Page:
Why I Love/Hate "The Golden Compass"

Updated: Jan 14



As you may recall from a previous post, I recently began the His Dark Materials series, starting with The Golden Compass. What you may not know is I sped through the rest of the series at breakneck speed. The experience was so immersive and magical, and the message so tangible, but just out of my reach, I had to drown myself in it to understand. And then I understood. Boy, did I understand.


And I loved these books. But I hate these books. But I love them. But I hate 'em.


This series upset my whole view of life and death. It stole my peace and joy for months. I found myself asking that behemoth question: what is the meaning of life? I found myself picturing the rest of existence without a me, the long stretch of pointless eternity where I was no more. The ENDLESS void. No consciousness, ever again. And I entertained the idea that there was nothing for me beyond this life. All because of this frickin' series.


It poses the hypothetical that everything God says he is, is a lie. That the benevolent creator of the universe is out to bait-and-switch humanity. That "love" means not doing for others, but doing for yourself. I haven't even gotten to the worst part. Worst is, the main character would seem to achieve what she set out to do, but in the end the reader is left with a sense that her epic journey was pointless and that all hope is lost anyway. That's the worst part. It ends without hope.


Did I mention this is a middle-grade book? It was written for your 5th through 8th graders. This monstrosity of gorgeous language, beautiful characters--and hopelessness--was meant for kids.


It is not bad, and is perhaps even necessary, to gain a perspective of life through a wide-lens, to see yourself as small and try to carve a path through life with new purpose. It is good if it makes you a stronger, freer, better person. Perhaps you'll begin to love others more than yourself, seeing that life isn't about how much you can do before you die, but rather, how you can improve the lives of others before they do.


But the context of this book would not seem to encourage you to this. No, first it scares the piss out of you, then it tries to convince you that wisdom is a life apart from God where you can make your own choices. And somehow, in so doing, separates God from love. And separates self-restraint from love. You do you. Ew.


So what are we meant to do with our newfound perspective: Abandon self-restraint, abandon God, blaze our own path to love, because God keeps us from love.


This is such a sad misunderstanding of the Gospel.


The author sets the main characters up so they can be the source of their own love (as opposed to God being the source of love). This would not be an awful message. But the accompanying message is, when you make the decision to show love, that love comes only with great sacrifice and loss. So the characters act in love, make their sacrifice, and the book ends in the main characters' hopeless, forever plight.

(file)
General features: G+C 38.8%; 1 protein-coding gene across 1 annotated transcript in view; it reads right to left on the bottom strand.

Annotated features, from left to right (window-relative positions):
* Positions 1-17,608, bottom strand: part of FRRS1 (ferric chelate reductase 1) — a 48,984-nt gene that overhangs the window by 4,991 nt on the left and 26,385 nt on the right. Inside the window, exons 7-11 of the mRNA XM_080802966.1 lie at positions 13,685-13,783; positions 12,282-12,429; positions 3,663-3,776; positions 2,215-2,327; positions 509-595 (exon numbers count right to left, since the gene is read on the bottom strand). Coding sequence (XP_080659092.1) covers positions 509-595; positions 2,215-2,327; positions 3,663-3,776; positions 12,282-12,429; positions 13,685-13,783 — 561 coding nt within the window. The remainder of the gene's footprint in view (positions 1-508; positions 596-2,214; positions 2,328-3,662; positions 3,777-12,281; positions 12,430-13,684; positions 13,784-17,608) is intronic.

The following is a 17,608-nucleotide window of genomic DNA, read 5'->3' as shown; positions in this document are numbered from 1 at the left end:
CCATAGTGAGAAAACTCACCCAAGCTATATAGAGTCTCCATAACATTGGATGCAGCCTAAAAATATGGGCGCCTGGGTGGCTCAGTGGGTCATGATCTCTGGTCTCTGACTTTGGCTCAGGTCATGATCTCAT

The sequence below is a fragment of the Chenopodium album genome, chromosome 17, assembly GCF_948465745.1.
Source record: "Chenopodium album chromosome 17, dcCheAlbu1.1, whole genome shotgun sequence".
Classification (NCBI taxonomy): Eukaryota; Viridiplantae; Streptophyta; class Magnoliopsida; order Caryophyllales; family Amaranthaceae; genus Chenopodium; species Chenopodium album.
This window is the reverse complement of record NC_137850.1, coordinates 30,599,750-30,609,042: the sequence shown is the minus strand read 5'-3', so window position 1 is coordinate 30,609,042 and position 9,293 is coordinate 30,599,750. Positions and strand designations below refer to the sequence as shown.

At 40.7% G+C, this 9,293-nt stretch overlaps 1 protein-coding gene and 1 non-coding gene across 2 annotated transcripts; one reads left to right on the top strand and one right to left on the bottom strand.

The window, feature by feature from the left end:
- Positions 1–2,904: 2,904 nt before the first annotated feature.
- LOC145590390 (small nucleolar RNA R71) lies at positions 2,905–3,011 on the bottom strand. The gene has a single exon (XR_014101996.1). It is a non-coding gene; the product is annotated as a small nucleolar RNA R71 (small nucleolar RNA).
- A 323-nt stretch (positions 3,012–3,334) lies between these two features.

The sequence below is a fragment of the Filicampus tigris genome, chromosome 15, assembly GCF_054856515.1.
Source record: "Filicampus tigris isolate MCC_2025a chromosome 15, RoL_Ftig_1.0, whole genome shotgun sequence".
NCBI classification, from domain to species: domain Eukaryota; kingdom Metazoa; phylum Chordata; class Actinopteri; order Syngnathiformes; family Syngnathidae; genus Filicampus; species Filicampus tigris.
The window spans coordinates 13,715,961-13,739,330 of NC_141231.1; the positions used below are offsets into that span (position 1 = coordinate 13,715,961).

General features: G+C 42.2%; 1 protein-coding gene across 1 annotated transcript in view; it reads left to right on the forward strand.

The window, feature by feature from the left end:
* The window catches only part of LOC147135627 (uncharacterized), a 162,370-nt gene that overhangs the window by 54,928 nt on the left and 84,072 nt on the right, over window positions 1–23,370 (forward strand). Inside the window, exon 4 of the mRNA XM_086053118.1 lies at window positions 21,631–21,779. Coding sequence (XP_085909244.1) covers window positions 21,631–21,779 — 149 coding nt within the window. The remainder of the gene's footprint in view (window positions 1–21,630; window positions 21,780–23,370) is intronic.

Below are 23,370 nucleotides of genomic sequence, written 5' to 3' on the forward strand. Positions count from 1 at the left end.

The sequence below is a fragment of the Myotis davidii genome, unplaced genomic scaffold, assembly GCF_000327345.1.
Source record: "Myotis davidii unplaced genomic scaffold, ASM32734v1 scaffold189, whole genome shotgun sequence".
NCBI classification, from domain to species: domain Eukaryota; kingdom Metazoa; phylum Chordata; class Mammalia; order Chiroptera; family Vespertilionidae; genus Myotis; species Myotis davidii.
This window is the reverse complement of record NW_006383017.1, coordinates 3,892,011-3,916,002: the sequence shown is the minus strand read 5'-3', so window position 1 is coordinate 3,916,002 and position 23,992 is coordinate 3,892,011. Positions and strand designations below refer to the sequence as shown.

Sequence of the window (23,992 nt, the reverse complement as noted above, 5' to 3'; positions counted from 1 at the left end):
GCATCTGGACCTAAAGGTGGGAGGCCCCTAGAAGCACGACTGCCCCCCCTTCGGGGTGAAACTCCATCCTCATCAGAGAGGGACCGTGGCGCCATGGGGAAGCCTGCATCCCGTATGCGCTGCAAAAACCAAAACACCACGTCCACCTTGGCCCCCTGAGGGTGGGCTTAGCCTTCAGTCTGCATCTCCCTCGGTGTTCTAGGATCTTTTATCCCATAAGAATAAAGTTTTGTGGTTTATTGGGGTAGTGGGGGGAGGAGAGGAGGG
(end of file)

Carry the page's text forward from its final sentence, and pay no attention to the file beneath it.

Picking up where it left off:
You might think, well, you're a Christian, don't you believe Jesus made the ultimate sacrifice by dying when he showed his love to all mankind? Isn't that a great loss too? And I'd say to you: there's a difference. Jesus lost something for a time, but then gained the victory over death and loss and hopelessness through his resurrection. Love does not ever end in loss. It always ends in victory. And that is the dangerous message this book leaves with its readers.


And that is why I couldn't sleep for days and was psychologically screwed up for months.


Eventually I was able to re-embrace my belief in Heaven and God's provision for us for the reset of eternity, but I didn't receive any comfort from it. If I was afraid of snuffing out of existence for all eternity, I was just as afraid of living for all eternity. (I cannot possibly logically explain this last terror, I can only say that it was.) So even as I snuggled back up to God's plan, it still brought no comfort. The Bible study group around me was praising God in our study of Revelation and in God's plan for us for the rest of eternity and here I was, peeing myself at the very thought of eternity, however it unfolds.


And then God linked his promises together for me, like a chain of perfect, divine daisies. On earth we will have trouble, because we live in a fallen world. But in Heaven, there is no pain, there is no sin, there is no fear. When I get there, through some unfathomable working of God's spirit, I will live forever, and that thought won't even phase me. And in the confidence of my future peace, I can have peace now, because I've been given power, love, and a sound mind. Amen.


P.S. there's a lovely book that helps anyone doubting their relationship with Jesus. You can find my review of it here.



©2018 by Katherine Tweedle. Proudly created with Wix.com

  • White Twitter Icon
  • White Facebook Icon
  • White Instagram Icon
  • White LinkedIn Icon